The nation's future is clean technology. The news last week that venture investments in clean tech rose 10 percent from the previous quarter, and that the U.S. government has invested $60 billion in the sector, make that clear.
But the U.S. Chamber of Commerce, which purports to be the voice of the nation's businesses, has turned into a dinosaur when it comes to clean energy. The chamber's strong opposition to climate change legislation makes clear its allegiance to the destructive oil- and coal-based industries of yesteryear.
(Pacific Gas & Electric) took the extraordinary step of quitting the chamber earlier this month because of its "extreme rhetoric and obstructionist tactics." Companies and venture capital firms that have been proclaiming green credentials should follow suit. ...
It's one thing to oppose the federal cap and trade legislation to limit the amount of greenhouse gas companies can emit. Reasonable people can disagree on specific legislation. But the national chamber has gone beyond that to join the ideological fringe questioning the science of climate change. That signals it is completely out of touch with the vast majority of the world's scientists as well as the American business community.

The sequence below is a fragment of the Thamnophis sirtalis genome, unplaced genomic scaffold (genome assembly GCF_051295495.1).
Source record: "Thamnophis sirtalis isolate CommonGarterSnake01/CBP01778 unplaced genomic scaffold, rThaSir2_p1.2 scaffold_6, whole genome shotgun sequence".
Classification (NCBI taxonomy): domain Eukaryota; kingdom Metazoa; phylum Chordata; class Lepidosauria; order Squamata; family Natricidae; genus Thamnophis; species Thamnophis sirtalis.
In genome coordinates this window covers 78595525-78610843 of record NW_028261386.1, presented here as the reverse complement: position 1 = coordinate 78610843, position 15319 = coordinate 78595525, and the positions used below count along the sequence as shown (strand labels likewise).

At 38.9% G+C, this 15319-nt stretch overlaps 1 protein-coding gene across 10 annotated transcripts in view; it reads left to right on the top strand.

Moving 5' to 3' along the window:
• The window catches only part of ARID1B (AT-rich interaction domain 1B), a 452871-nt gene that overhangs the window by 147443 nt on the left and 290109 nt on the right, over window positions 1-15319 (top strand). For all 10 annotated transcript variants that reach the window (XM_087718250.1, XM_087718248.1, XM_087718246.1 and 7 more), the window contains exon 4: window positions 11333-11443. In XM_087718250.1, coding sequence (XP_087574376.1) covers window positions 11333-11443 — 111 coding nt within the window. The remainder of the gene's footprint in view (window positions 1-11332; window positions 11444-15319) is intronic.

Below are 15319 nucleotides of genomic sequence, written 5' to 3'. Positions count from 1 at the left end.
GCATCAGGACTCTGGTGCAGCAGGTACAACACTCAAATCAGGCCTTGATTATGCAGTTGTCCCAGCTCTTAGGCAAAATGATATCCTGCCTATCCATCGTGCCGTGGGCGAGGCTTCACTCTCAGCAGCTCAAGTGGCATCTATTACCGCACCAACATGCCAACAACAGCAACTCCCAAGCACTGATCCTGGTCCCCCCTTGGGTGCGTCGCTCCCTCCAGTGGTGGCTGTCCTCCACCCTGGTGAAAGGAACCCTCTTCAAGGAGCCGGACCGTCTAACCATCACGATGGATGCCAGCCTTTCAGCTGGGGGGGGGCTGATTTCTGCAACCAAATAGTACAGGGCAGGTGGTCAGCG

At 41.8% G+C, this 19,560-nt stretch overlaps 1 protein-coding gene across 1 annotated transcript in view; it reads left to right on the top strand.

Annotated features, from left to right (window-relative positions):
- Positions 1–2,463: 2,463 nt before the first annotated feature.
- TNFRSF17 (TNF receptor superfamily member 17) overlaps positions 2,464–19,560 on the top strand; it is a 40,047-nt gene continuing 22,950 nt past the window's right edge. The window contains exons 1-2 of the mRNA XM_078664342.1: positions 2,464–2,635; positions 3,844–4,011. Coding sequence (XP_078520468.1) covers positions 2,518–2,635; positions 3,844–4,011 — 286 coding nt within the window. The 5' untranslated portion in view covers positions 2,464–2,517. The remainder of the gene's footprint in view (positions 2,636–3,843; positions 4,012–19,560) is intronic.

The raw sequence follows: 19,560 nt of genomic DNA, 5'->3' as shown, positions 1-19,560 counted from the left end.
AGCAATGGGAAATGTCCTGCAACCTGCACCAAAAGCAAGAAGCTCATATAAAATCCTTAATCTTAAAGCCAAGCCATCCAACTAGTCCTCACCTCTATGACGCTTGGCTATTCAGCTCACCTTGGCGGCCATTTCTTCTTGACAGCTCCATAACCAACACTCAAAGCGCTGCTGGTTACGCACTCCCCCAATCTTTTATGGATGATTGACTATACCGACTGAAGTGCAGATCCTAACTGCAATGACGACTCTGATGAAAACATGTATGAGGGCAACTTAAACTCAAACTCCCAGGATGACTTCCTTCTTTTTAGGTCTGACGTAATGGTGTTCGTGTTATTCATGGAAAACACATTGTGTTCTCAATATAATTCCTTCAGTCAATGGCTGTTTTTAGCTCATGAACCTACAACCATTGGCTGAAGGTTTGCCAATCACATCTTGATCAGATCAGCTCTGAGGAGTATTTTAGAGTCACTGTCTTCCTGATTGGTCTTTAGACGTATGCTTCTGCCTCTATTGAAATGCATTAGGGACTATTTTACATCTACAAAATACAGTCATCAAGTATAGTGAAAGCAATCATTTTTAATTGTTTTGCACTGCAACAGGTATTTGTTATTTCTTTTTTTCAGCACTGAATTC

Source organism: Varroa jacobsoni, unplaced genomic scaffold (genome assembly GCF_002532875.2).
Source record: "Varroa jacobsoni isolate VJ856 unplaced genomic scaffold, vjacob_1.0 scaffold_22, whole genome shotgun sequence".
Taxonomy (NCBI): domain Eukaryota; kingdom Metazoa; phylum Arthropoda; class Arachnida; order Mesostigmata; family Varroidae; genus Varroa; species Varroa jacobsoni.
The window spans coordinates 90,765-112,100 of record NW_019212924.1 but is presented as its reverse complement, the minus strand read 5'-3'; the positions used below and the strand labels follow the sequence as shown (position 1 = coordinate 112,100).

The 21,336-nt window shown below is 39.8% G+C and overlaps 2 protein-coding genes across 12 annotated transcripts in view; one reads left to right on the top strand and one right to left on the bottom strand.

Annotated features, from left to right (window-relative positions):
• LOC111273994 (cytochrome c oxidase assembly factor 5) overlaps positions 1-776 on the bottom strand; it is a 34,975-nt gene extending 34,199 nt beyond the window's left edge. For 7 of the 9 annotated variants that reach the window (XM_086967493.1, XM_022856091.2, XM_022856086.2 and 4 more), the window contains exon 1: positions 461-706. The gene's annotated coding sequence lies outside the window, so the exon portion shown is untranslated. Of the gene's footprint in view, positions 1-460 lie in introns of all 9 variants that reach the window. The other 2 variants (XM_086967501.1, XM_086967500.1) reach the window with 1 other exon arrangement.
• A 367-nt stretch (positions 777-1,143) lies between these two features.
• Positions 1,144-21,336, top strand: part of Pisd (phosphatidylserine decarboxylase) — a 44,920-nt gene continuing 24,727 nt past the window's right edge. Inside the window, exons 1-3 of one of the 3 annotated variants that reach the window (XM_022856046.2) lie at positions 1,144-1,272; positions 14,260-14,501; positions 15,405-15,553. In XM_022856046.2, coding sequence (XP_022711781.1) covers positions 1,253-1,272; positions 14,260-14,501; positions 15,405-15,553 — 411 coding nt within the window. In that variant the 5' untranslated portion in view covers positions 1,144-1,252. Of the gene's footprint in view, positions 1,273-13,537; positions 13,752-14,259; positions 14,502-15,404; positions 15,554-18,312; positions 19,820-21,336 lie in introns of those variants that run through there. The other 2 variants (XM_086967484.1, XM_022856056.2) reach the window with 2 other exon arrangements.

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The international race to embrace clean tech is under way, and the winners will emerge as the economic powers of this century. Who's in the running? While the United States was investing its $60 billion in clean tech, China was committing $80 billion.
The national chamber is calling for a public "trial" - which it touts as "the Scopes monkey trial of the 21st century" - to weigh the scientific evidence that global warming endangers human health. Creating a political circus out of complex scientific data would make this country a laughingstock. But the national chamber remains a powerful lobby.
San Jose Mercury News